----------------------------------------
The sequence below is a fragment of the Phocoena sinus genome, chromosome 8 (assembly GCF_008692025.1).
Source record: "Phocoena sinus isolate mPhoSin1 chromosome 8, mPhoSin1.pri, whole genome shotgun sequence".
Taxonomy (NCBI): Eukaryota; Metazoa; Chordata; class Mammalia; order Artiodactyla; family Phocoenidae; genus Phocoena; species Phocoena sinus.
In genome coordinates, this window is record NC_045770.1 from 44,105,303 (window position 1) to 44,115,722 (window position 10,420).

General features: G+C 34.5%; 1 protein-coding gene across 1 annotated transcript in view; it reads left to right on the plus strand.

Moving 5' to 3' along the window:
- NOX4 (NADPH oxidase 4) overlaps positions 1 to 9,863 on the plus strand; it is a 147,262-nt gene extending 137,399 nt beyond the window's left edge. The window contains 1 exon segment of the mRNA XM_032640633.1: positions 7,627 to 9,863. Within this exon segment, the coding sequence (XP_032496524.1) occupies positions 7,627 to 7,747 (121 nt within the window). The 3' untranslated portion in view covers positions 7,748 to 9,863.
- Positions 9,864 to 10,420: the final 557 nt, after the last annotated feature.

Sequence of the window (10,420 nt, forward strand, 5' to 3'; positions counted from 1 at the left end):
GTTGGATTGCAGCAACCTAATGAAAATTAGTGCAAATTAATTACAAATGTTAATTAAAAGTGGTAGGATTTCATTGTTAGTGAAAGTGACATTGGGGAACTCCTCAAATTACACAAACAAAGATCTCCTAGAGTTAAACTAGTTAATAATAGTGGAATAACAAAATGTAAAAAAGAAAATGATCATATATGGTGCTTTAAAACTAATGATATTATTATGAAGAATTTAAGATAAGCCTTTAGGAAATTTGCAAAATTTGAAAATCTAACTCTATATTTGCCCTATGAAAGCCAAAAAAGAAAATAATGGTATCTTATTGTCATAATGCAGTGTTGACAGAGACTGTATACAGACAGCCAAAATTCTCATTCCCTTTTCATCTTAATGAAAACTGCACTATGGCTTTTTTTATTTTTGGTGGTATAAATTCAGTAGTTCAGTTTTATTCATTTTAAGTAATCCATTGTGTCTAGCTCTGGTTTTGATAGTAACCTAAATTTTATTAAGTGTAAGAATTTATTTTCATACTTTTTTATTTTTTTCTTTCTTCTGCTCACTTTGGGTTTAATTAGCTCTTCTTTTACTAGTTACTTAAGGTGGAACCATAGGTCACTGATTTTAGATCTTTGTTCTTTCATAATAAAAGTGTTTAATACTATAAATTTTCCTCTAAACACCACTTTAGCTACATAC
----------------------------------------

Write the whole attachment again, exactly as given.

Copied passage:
The sequence below is a fragment of the Phocoena sinus genome, chromosome 8 (assembly GCF_008692025.1).
Source record: "Phocoena sinus isolate mPhoSin1 chromosome 8, mPhoSin1.pri, whole genome shotgun sequence".
Taxonomy (NCBI): Eukaryota; Metazoa; Chordata; class Mammalia; order Artiodactyla; family Phocoenidae; genus Phocoena; species Phocoena sinus.
In genome coordinates, this window is record NC_045770.1 from 44,105,303 (window position 1) to 44,115,722 (window position 10,420).

General features: G+C 34.5%; 1 protein-coding gene across 1 annotated transcript in view; it reads left to right on the plus strand.

Moving 5' to 3' along the window:
- NOX4 (NADPH oxidase 4) overlaps positions 1 to 9,863 on the plus strand; it is a 147,262-nt gene extending 137,399 nt beyond the window's left edge. The window contains 1 exon segment of the mRNA XM_032640633.1: positions 7,627 to 9,863. Within this exon segment, the coding sequence (XP_032496524.1) occupies positions 7,627 to 7,747 (121 nt within the window). The 3' untranslated portion in view covers positions 7,748 to 9,863.
- Positions 9,864 to 10,420: the final 557 nt, after the last annotated feature.

Sequence of the window (10,420 nt, forward strand, 5' to 3'; positions counted from 1 at the left end):
GTTGGATTGCAGCAACCTAATGAAAATTAGTGCAAATTAATTACAAATGTTAATTAAAAGTGGTAGGATTTCATTGTTAGTGAAAGTGACATTGGGGAACTCCTCAAATTACACAAACAAAGATCTCCTAGAGTTAAACTAGTTAATAATAGTGGAATAACAAAATGTAAAAAAGAAAATGATCATATATGGTGCTTTAAAACTAATGATATTATTATGAAGAATTTAAGATAAGCCTTTAGGAAATTTGCAAAATTTGAAAATCTAACTCTATATTTGCCCTATGAAAGCCAAAAAAGAAAATAATGGTATCTTATTGTCATAATGCAGTGTTGACAGAGACTGTATACAGACAGCCAAAATTCTCATTCCCTTTTCATCTTAATGAAAACTGCACTATGGCTTTTTTTATTTTTGGTGGTATAAATTCAGTAGTTCAGTTTTATTCATTTTAAGTAATCCATTGTGTCTAGCTCTGGTTTTGATAGTAACCTAAATTTTATTAAGTGTAAGAATTTATTTTCATACTTTTTTATTTTTTTCTTTCTTCTGCTCACTTTGGGTTTAATTAGCTCTTCTTTTACTAGTTACTTAAGGTGGAACCATAGGTCACTGATTTTAGATCTTTGTTCTTTCATAATAAAAGTGTTTAATACTATAAATTTTCCTCTAAACACCACTTTAGCTACATAC